Evertson Hill


Greek Revival in America

We found more examples of the same architectural style as the church, Greek Revival, including two historic houses in the town immediately west of the property, Stanford. A Field Guide to American Houses indicates a reason for the style's prevalence in the area: the period this style was popular nationally, 1830s through the 1850s, coincides with the decades when this part of New York State experienced a dramatic increase in population and prosperity.

McAlester, Virginia and Lee. A Field Guide to American Houses. New York: Knopf, 2003. Excerpt from Chapter on Greek Revival:


Greek Revival was the dominant style of American domestic architecture during the interval from about 1830 to 1850 (to 1860 in the Gulf Coast states) during which its popularity led it to be called the National Style. It occurs in all areas settled by 1860…and especially flourished in those regions that were being rapidly settled in the decades of the 1830's, 40's and 50's. The style moved with the settlers from the older states as they crossed into Kentucky, Tennessee and the Old Northwest Territory (today's Midwest). It followed the southern planters as they moved westward from the Old South into Alabama, Mississippi and Louisiana. The Greek Revival style even arrived on the west coast, sometimes disassembled into packages and shipped by way of Cape Horn! Each of the principal subtypes of the style shows geographic differences in frequency of occurrence, as noted above.

Not surprisingly, the largest surviving concentrations of Greek Revival houses are found today in those states with the largest population growth during the period from 1820 to 1860. These are, in descending order of growth, New York, Pennsylvania, Ohio, Illinois, Virginia, Massachusetts, Indiana, Missouri, Tennessee, Alabama, Wisconsin, Georgia, Mississippi, Michigan, Texas, Kentucky and Louisiana. New York gained about 2.5 million persons during the interval while Louisiana gained about ½ million.


The final years of the 18th century brought an increasing interest in classical buildings to both the United States and western Europe. This was first based on Roman models…but archeological investigation in the early 19th century emphasized Greece as the Mother of Rome which, in turn, shifted interest to Grecian models. Two additional factors enhanced Greek influence in this country. Greece's involvement in a war for independence (1821-30) aroused much sympathy in the newly independent United States; at the same time, the war of 1812 diminished American affection for British influence, including the still dominant Adam style in domestic architecture.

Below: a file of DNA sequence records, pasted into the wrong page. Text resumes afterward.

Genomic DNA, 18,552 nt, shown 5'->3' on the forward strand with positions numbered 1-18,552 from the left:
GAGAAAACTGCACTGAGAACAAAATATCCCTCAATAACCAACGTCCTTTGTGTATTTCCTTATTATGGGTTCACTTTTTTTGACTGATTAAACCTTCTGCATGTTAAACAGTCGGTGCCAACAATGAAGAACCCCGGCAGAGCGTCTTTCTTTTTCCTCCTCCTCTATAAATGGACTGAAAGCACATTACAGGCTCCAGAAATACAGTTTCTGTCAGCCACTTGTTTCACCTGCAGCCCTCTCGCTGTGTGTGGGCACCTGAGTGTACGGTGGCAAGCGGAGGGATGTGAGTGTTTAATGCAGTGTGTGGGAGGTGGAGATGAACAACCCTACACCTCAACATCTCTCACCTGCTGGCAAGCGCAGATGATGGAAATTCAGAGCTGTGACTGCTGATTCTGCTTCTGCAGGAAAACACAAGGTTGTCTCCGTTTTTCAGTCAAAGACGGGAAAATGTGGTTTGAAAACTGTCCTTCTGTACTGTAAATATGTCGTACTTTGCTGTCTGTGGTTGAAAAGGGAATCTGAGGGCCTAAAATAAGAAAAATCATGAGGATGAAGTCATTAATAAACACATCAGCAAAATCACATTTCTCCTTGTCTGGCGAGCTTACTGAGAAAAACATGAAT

The Greek Revival began and ended in this country with public buildings built in Philadelphia. Among the first examples was the Bank of the United States (1818, William Strickland), and one of the last monuments was the Ridgeway Branch of the Philadelphia Library (1870, Addison and Hutton). Most domestic examples date from the period from 1830 to 1860. Among the earliest was a Greek remodeling of the Custis-Lee house in Arlington, Virginia, completed in 1820. The style was spread by carpenter's guides and pattern books, the most influential of which were written by Asher Benjamin (The Practical House Carpenter; The Builder's Guide) and Minard Lafever (The Modern Builder's guide; The Beauties of Modern Architecture).

An important and enduring legacy of the Greek Revival to American domestic architecture is the front-gabled house. Popularized during the ascendance of the Greek Revival style in the early 19th century, this became the predominant form for detached urban houses in cities of the Northeast and Midwest until well into the 20th century. There it occurs in unadorned folk versions, as well as in styled Gothic, Italianate, Queen Anne and Shingle houses. In rural areas, the form of Greek Revival known as gable front and wing likewise remained popular for folk houses until the 1930s.

© 2014 Petrides Homes LLC | Photography by Tim Wilkes